Day 8: Continued…
“Get inside!” roared Barron. “Fast as you can, get inside!”
The monster’s enormous head hung over us, wavering from left to right, as if its rudimentary brain was processing visual information from those huge compound eyes and chemical signals from those curious antennae, while primordial decision algorithms tried to deduce if Cyclops registered as food.
I turned a quick 360° to locate each member of the crew. Barron was on the ship’s hull, reaching out to help Lyra onto the port claw extender. In another three seconds she would be inside. Gyro was furthest away, sprinting toward the ship, slipping on the near frictionless pond surface, half-falling and catching his balance, then running again. If the no-see-um decided to strike, Gyro would never make it to safety. But then… would any of us?
“Barron,” I shouted across the aquatic interface, “fire the flare!”
On the canted deck of the Cyclops, Lyra clambered to the aft hatch, swung it open. She reached inside and pulled out a flare launcher. She and Barron braced the launcher on the angled deck and fired it into the sky.
A tiny red comet hissed upward into the airspace directly in front of the no-see-um. The flare ignited ten millimeters off the water like a momentary micro-scale nova. The blue-hot magnesium radiated like Independence Day fireworks over the Potomac, reflecting in the insect’s giant orb-like eyes. The monster twitched, focused on the momentary starburst, as if mesmerized.
The flare had bought us perhaps nine or ten badly needed seconds.
I ran with short strides and a light step that seemed effective for avoiding a fall. In three seconds I reached the ship in, but instead of climbing aboard I waited for Gyro.
“Don’t wait for me, skipper,” the steersman shouted as he ran. “Get on the ship!”
“Right after you,” I countered. In four more seconds Gyro had arrived. Using my bent knee as a step, he grabbed a handrail, then Barron’s outstretched hand. In another moment he was on the deck and through the hatch. I glanced over my shoulder to see if the no-see-um continued to be distracted by the fading flare. The last spark of fiery magnesium failed. We were out of time.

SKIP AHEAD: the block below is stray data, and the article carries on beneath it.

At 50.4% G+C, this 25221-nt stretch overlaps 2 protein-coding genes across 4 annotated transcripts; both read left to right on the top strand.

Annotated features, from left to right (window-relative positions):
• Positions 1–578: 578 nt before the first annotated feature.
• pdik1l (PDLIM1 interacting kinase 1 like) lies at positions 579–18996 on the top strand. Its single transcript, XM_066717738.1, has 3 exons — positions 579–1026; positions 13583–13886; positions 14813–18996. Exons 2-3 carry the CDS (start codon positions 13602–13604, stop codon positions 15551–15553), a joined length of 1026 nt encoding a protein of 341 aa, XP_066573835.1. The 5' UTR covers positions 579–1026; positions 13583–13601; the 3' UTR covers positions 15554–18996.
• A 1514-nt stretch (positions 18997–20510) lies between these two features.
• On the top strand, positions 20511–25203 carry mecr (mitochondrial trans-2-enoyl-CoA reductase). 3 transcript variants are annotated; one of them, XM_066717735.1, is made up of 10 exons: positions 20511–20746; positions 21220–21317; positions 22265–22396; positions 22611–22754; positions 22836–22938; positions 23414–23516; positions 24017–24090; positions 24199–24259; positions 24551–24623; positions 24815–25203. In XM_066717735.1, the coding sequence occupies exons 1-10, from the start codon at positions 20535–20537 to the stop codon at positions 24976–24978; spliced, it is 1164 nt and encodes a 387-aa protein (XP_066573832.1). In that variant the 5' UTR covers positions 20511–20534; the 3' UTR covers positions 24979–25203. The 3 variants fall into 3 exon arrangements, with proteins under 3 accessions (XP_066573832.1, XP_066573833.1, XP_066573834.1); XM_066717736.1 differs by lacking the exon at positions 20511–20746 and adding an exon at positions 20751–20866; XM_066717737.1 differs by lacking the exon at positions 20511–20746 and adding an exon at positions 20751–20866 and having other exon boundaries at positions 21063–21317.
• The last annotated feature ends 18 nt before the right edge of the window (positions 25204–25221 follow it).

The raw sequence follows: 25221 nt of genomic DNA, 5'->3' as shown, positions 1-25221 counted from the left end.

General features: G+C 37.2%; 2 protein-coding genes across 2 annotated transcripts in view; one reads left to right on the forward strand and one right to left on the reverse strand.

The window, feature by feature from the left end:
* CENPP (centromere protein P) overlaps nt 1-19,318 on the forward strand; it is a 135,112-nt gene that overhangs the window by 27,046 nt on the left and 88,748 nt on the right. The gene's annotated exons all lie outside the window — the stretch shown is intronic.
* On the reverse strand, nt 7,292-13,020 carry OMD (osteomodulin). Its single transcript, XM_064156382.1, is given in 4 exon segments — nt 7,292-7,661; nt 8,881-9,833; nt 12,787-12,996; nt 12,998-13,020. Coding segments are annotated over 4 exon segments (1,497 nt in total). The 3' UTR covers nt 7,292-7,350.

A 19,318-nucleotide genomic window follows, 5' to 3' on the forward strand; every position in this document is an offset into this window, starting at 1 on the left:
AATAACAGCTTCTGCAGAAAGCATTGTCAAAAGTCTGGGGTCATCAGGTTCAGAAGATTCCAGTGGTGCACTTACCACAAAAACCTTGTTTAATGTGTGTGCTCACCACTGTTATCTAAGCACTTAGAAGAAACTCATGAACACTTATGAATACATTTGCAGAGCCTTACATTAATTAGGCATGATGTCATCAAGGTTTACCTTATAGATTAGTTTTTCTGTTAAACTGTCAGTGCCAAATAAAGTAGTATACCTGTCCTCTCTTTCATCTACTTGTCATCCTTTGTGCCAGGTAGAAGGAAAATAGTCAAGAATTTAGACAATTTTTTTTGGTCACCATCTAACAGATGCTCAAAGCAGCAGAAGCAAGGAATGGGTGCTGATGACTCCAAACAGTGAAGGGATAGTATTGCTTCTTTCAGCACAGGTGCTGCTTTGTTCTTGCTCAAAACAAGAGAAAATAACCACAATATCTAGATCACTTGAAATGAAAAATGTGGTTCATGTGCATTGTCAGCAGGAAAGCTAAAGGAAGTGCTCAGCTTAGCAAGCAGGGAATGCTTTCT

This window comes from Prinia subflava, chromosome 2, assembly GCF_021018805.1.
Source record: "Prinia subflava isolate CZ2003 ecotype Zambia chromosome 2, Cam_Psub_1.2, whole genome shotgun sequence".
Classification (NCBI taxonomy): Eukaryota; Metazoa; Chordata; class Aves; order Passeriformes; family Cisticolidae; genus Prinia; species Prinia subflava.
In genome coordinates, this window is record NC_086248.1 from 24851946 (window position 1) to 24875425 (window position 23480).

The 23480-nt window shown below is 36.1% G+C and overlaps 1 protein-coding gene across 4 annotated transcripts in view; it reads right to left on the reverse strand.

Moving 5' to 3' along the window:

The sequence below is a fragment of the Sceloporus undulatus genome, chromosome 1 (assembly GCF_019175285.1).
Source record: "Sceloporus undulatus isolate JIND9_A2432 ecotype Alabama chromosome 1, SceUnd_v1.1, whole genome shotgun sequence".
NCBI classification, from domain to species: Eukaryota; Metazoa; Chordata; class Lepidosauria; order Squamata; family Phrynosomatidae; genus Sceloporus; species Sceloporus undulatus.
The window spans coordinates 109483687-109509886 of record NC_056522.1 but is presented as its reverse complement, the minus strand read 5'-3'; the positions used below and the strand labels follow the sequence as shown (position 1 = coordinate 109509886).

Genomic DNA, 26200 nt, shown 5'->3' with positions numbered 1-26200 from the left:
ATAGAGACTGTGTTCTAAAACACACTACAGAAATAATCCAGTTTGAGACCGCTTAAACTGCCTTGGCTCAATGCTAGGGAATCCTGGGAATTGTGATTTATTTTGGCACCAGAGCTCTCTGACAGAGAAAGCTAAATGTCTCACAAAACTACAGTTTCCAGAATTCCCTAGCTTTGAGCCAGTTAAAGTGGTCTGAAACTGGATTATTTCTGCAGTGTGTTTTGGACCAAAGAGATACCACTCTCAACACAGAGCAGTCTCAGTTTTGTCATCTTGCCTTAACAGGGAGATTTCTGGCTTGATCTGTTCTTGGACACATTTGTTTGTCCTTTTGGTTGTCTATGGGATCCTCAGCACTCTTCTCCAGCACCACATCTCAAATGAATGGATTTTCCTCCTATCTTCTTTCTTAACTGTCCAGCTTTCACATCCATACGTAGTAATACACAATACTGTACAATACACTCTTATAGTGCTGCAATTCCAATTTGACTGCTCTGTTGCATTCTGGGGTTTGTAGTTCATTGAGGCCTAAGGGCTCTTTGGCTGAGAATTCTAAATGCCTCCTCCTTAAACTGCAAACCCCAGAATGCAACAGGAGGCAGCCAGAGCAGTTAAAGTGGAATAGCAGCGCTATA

“Jump!” bellowed Barron, and a sound suggestion it was. I jumped as high as I could. Barron’s large hand locked around my forearm and hoisted me onto the deck. We were inside the airlock in another two seconds and Barron was sealing the hatch behind us.
I barked into the voice pipe: “Full reverse! Barron, drop the oil!”
The sound of the engine vibrated reassuringly through the deck and bulkheads. Through the small porthole in the aft hatch I could see the Cyclops’ propeller begin rotating – backwards, as we had planned – then faster and faster. With a clunk, the cable to the oil-bearing scaffolding went taut, pulled the holding pin free. The scaffolding tipped… but the cable, now slack and flying about in loose coils, became stuck around the corner of the scaffold. The platform of oil containers tilted no further. The diatom oil shifted, but did not achieve enough angle to topple as planned. Unless we could quickly loosen the cable we were doomed.
I unbolted the hatch and jumped out the airlock. In three strides I was at the scaffold. I grabbed the steel cable, pulled it toward the tangle to create slack in the line. The steel fibers cut into my fingers and palms.
High overhead, yet far too close for comfort, the no-see-um froze, staring down on Cyclops, the training its strange alien-gaze on the ship, on me. Everything about its posture said it was about to strike.
With a whipping motion I threw a sine wave up the slackened portion of the cable. The wave hit the tangle and the offending loop flew free from the scaffold. It teetered, then more…
The no-see-um lunged.
I dove for the air lock, tumbled inside, reached back to close the hatch.
With the silvery sound of breaking glass, the wall of oil containers fell into the spinning prop, which projected diatom oil over and around the ship in a cloud. I felt a lurch as the surface tension holding Cyclops on the surface surrendered. I braced myself against the bulkhead as the ship slipped beneath the aquatic interface. We were free!
“Ahead, full steam!” I shouted into the voice pipe. From somewhere in the ship I heard the engine telegraph answer with five rapid bells. A moment later, momentum pressed me to the aft hatch. Through the small porthole I watch the surface rise away – then a cloud of blue-green turbulence as the no-see-um’s head broke through the water, mandibles snapping, but she would only taste the trails of our cavitation streams. We had escaped the monster.